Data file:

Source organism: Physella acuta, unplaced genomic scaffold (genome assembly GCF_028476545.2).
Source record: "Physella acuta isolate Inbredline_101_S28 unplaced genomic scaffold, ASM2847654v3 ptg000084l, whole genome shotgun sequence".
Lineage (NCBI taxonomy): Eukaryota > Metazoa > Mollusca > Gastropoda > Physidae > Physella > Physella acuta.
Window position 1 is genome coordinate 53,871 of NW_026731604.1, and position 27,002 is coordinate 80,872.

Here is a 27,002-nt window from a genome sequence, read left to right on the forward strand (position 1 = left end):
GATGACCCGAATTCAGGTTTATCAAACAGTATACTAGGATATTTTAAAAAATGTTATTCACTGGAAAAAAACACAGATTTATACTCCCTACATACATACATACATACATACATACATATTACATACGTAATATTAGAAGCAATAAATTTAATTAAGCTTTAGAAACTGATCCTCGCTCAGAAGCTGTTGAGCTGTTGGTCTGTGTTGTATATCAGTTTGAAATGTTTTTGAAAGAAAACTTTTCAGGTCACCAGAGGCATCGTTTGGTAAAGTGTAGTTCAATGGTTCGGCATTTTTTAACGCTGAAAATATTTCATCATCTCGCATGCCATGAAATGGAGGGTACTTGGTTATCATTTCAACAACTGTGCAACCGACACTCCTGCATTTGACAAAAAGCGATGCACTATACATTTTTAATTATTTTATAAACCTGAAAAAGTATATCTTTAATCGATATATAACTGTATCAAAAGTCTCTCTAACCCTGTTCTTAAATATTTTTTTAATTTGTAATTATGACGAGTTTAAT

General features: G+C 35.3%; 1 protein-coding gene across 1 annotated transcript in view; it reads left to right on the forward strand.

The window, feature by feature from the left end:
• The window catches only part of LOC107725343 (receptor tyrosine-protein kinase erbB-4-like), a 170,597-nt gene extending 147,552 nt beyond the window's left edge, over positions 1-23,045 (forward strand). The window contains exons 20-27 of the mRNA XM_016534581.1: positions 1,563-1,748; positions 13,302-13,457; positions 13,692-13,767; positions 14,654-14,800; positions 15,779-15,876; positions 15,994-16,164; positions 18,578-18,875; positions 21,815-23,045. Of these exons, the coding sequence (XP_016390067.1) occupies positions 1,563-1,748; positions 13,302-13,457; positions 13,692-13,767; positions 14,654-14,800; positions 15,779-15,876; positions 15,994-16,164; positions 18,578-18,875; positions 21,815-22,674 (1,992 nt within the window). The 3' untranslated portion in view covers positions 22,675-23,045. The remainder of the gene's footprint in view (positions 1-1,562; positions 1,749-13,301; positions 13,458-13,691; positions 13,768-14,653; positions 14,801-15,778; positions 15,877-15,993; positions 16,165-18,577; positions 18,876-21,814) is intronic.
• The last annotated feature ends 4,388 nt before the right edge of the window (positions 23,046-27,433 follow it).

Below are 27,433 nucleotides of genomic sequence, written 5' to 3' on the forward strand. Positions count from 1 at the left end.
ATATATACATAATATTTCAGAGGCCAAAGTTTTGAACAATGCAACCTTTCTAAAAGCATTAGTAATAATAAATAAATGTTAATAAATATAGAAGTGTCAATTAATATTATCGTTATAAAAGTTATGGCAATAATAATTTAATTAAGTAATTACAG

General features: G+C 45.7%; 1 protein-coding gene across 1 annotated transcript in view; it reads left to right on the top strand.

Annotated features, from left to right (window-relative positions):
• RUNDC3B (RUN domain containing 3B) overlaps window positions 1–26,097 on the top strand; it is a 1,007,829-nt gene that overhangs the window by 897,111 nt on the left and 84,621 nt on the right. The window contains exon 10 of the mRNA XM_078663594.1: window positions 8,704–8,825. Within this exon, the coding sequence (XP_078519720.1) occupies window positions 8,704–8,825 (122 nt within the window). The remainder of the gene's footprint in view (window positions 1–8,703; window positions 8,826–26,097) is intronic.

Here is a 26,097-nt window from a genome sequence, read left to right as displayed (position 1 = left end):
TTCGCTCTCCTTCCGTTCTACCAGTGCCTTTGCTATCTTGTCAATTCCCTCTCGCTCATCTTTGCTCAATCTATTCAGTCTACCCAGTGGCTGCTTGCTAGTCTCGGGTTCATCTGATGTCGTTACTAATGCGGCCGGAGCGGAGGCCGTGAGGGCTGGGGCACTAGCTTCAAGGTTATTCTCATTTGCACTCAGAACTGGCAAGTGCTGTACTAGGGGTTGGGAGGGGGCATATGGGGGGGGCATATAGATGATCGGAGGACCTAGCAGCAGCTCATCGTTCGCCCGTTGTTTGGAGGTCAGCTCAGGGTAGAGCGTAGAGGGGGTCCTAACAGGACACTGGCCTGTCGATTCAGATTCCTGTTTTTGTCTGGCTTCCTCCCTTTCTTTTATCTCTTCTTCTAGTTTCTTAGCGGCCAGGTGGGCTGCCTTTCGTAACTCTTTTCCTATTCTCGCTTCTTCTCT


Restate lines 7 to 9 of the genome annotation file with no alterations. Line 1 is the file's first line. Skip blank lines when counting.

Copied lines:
General features: G+C 35.3%; 1 protein-coding gene across 1 annotated transcript in view; it reads left to right on the forward strand.

The window, feature by feature from the left end:
• The window catches only part of LOC107725343 (receptor tyrosine-protein kinase erbB-4-like), a 170,597-nt gene extending 147,552 nt beyond the window's left edge, over positions 1-23,045 (forward strand). The window contains exons 20-27 of the mRNA XM_016534581.1: positions 1,563-1,748; positions 13,302-13,457; positions 13,692-13,767; positions 14,654-14,800; positions 15,779-15,876; positions 15,994-16,164; positions 18,578-18,875; positions 21,815-23,045. Of these exons, the coding sequence (XP_016390067.1) occupies positions 1,563-1,748; positions 13,302-13,457; positions 13,692-13,767; positions 14,654-14,800; positions 15,779-15,876; positions 15,994-16,164; positions 18,578-18,875; positions 21,815-22,674 (1,992 nt within the window). The 3' untranslated portion in view covers positions 22,675-23,045. The remainder of the gene's footprint in view (positions 1-1,562; positions 1,749-13,301; positions 13,458-13,691; positions 13,768-14,653; positions 14,801-15,778; positions 15,877-15,993; positions 16,165-18,577; positions 18,876-21,814) is intronic.